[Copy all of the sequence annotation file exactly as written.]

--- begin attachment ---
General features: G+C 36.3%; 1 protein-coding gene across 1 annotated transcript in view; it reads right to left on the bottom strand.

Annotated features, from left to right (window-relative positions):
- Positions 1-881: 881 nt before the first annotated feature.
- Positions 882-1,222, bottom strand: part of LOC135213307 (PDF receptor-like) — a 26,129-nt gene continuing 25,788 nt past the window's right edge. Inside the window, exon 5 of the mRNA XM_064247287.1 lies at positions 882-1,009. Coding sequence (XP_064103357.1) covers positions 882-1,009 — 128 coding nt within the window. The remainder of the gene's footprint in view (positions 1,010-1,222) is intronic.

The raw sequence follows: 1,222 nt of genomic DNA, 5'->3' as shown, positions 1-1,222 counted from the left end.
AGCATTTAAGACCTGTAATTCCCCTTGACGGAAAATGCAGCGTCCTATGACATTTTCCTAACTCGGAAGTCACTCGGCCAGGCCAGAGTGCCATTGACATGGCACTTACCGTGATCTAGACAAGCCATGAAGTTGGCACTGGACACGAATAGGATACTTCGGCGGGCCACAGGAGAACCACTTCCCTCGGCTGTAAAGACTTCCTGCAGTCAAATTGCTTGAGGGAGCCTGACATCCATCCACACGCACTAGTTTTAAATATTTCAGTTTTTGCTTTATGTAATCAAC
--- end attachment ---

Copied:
General features: G+C 36.3%; 1 protein-coding gene across 1 annotated transcript in view; it reads right to left on the bottom strand.

Annotated features, from left to right (window-relative positions):
- Positions 1-881: 881 nt before the first annotated feature.
- Positions 882-1,222, bottom strand: part of LOC135213307 (PDF receptor-like) — a 26,129-nt gene continuing 25,788 nt past the window's right edge. Inside the window, exon 5 of the mRNA XM_064247287.1 lies at positions 882-1,009. Coding sequence (XP_064103357.1) covers positions 882-1,009 — 128 coding nt within the window. The remainder of the gene's footprint in view (positions 1,010-1,222) is intronic.

The raw sequence follows: 1,222 nt of genomic DNA, 5'->3' as shown, positions 1-1,222 counted from the left end.
AGCATTTAAGACCTGTAATTCCCCTTGACGGAAAATGCAGCGTCCTATGACATTTTCCTAACTCGGAAGTCACTCGGCCAGGCCAGAGTGCCATTGACATGGCACTTACCGTGATCTAGACAAGCCATGAAGTTGGCACTGGACACGAATAGGATACTTCGGCGGGCCACAGGAGAACCACTTCCCTCGGCTGTAAAGACTTCCTGCAGTCAAATTGCTTGAGGGAGCCTGACATCCATCCACACGCACTAGTTTTAAATATTTCAGTTTTTGCTTTATGTAATCAAC